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Individuality of Handwriting

NCJ Number
Date Published
43 pages
Motivated by several rulings in U.S. courts concerning expert testimony in general and handwriting testimony in particular, this research sought to validate objectively the hypothesis that handwriting is individualistic.
Handwriting samples were obtained from 1,500 individuals representative of the U.S. population with regard to gender, age, ethnic groups, etc. The analysis of differences in handwriting was done by using computer algorithms for extracting features from scanned images of handwriting. Attributes characteristic of the handwriting were obtained, including line separation, slant, and character shapes. These attributes, which are a subset of attributes used by expert document examiners, were used to establish individuality quantitatively by using machine learning approaches. Using global attributes of handwriting and very few characters in the writing, the ability to determine the writer with a high degree (98 percent) of confidence was established. Concluding that these results are statistically inferable over the entire U.S. population, the study validated the individuality hypothesis with 95-percent confidence. By considering finer features of the handwriting, the researchers believe individuality in handwriting can reach a confidence level near 100 percent. 3 tables and 21 figures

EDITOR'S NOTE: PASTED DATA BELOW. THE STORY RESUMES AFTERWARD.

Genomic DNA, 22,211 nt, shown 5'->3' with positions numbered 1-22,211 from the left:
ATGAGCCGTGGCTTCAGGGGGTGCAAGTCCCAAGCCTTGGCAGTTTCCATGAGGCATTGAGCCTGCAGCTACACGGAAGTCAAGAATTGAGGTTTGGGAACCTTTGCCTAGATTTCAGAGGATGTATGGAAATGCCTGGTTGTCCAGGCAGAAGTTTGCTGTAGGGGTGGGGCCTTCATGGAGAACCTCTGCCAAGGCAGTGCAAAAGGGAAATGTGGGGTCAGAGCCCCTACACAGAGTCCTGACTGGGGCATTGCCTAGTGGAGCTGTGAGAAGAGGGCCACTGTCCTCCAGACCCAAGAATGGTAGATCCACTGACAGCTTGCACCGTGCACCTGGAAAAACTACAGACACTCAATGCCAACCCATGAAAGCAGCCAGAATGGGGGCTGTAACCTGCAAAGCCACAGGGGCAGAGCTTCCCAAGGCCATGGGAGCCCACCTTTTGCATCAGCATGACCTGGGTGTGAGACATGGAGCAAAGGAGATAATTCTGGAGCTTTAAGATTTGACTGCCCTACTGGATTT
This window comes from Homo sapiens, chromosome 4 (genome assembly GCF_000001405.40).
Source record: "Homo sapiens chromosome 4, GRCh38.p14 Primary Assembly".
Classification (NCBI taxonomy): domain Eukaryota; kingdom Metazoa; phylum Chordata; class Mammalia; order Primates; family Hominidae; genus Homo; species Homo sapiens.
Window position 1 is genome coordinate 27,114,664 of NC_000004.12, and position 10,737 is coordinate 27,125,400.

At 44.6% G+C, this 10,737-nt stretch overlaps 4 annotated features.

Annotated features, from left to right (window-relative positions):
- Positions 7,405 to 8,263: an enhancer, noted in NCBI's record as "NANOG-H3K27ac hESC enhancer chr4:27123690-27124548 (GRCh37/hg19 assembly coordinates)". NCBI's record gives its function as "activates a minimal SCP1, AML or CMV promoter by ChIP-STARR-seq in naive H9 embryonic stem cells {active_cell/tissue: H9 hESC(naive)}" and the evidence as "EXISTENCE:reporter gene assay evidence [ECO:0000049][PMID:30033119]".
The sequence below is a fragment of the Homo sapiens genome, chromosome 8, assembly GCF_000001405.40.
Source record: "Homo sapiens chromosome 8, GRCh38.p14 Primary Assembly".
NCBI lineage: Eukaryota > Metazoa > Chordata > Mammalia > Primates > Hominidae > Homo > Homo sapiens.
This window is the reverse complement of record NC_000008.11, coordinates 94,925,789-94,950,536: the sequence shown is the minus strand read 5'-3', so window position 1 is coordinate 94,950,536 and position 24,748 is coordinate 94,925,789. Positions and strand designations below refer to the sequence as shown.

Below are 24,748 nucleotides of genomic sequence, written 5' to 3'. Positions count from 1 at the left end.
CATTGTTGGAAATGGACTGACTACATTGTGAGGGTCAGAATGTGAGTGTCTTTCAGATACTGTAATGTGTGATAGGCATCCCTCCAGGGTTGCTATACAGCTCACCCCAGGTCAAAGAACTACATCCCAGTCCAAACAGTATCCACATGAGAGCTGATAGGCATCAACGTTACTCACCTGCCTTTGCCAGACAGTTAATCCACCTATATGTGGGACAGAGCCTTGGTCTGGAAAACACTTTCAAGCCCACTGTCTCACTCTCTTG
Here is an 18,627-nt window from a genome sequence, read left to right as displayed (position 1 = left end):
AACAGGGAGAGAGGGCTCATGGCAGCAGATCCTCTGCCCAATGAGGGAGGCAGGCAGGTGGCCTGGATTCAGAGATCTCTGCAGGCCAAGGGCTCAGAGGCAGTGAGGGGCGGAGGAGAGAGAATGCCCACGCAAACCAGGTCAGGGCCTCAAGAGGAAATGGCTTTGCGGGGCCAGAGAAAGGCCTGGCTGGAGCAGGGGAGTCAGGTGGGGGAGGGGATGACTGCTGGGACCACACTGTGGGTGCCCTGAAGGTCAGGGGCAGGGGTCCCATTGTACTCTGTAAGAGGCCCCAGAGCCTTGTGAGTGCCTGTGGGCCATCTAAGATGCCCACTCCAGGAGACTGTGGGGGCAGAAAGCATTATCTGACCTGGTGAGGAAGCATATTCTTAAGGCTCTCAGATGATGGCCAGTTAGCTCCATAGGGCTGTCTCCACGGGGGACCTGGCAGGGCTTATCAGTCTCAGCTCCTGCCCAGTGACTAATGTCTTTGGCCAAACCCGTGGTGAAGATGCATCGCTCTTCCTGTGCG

Date Published: January 1, 2001